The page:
Canadian archbishop Paul-Andre Durocher has told the Synod on the Family, currently being held in Rome, that the church ought to consider letting women become deacons. I am unoptimistic about the possibility of this good suggestion receiving much serious discussion at the synod. If you read the discussion about the archbishop’s intervention in the Washington Post article here, it becomes clear that the use of historical precedent has become a no-win proposition. Women cannot be deacons today because either a. the historical sources are unclear about the exact functions of women deacons in the past, therefore we cannot say what they should be today; or b. because today, the diaconate is seen as a step on the road to priesthood, historical witnesses to the existence of women deacons in the past are irrelevant.

Both arguments, it seems to me, miss the point. Tradition is not about reference to a normative past. It has to do with (in the words of the Orthodox theologian Vladimir Lossky) “the life of the Holy Spirit in the Church.” For churches that accept this understanding of Tradition (i.e., Orthodox and Catholic), the task today is to listen to what the Spirit is saying. Rather than using history as an excuse, we ought to see the renewed interest in and discussion of historical witnesses to women deacons (in their various forms and ministries), and the renewed call for the ministry of women deacons in the church today, as signs that the church must listen and act, faithfully and creatively. Whatever women deacons were in the past, what might they be today?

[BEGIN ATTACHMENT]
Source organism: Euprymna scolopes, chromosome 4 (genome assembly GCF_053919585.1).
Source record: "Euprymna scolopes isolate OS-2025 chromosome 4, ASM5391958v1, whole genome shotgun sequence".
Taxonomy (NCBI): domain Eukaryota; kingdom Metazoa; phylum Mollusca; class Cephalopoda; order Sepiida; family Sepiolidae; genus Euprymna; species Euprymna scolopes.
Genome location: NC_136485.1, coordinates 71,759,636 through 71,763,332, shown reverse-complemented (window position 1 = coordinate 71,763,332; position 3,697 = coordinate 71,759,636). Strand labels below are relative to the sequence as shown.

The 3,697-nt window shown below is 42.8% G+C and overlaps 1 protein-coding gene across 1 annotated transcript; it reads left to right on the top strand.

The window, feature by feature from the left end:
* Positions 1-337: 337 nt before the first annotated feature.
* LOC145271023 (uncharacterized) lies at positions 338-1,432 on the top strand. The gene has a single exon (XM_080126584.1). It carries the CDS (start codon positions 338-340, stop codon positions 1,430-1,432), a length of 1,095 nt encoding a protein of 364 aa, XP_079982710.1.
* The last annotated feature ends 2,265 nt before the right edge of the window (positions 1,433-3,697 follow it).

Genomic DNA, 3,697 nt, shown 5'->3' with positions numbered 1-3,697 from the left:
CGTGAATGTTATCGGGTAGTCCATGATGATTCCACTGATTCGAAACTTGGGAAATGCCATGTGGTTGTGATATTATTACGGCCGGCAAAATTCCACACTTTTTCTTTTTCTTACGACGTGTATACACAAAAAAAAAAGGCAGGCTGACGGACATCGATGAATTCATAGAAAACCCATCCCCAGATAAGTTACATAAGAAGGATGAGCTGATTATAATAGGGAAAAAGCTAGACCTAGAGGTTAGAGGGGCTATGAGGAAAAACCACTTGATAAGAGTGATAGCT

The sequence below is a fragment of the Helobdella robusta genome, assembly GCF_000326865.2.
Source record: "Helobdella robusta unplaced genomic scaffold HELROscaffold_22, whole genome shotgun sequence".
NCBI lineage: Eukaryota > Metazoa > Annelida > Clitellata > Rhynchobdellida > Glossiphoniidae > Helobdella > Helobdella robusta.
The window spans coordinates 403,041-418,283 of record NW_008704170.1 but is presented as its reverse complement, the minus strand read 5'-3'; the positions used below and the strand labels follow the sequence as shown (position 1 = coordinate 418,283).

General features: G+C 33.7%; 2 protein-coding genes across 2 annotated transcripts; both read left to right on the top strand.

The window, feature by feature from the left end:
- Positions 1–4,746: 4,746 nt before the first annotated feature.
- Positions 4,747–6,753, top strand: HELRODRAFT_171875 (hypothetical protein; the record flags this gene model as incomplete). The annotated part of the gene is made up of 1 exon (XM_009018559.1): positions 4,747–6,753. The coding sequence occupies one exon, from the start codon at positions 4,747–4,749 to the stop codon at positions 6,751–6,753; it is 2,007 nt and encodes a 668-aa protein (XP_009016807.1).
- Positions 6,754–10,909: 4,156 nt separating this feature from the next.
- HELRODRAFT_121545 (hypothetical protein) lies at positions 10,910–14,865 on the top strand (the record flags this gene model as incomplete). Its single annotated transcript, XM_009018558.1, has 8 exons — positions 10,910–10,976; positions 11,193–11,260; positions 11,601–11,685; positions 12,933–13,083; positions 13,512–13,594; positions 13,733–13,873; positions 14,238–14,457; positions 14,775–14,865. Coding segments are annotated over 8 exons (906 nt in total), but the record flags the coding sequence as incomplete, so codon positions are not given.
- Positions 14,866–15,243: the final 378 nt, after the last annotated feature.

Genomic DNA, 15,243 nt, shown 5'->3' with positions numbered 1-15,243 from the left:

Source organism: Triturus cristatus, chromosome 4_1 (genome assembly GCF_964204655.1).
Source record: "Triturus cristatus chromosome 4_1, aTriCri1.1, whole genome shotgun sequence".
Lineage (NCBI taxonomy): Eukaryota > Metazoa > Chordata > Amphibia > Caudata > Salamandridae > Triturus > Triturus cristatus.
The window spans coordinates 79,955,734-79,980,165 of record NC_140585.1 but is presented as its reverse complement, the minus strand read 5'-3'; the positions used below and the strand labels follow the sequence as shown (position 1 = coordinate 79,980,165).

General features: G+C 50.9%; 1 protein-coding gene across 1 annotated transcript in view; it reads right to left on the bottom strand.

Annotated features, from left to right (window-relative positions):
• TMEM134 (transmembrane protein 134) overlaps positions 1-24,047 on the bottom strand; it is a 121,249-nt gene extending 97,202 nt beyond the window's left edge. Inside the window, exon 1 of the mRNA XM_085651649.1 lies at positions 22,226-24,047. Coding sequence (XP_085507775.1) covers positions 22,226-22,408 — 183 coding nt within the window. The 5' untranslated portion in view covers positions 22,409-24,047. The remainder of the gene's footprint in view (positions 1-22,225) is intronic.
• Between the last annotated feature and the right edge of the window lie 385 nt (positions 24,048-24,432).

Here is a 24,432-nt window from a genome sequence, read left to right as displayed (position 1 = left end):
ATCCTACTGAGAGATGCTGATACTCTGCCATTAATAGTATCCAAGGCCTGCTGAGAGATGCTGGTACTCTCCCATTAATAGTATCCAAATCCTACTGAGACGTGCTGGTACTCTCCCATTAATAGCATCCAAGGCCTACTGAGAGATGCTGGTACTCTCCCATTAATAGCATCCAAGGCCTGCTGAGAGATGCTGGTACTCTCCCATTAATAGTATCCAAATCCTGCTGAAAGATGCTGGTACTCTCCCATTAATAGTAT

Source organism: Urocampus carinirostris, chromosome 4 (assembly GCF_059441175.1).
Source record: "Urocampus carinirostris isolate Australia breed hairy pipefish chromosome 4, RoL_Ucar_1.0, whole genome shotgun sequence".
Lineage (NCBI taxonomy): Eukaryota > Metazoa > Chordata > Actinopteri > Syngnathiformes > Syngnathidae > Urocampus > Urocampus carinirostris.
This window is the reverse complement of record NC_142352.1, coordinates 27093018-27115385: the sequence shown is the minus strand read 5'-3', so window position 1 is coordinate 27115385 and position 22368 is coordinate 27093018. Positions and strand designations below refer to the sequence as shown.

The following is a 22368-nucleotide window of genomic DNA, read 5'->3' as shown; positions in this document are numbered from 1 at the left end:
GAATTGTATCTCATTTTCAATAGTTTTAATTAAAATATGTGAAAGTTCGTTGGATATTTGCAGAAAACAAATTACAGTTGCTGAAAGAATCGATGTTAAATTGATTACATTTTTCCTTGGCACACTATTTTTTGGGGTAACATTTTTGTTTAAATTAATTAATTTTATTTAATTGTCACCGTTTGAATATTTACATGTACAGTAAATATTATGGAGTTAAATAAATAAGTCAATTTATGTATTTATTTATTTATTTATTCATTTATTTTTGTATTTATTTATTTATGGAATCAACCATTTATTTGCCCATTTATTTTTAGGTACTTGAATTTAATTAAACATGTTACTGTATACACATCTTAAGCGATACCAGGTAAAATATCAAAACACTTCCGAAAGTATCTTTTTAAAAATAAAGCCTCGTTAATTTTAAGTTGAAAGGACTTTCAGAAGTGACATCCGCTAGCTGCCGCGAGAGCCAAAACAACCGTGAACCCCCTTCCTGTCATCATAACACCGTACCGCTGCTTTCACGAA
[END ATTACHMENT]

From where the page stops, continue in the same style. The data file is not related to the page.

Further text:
Afterword: will the subject of women deacons come up in a meaningful way during the Upcoming Great and Holy Synod?

Afterword 2: that it didn’t occur to me to ask about the UGaHS as I wrote this post obviously reveals much about my low expectations for that august body.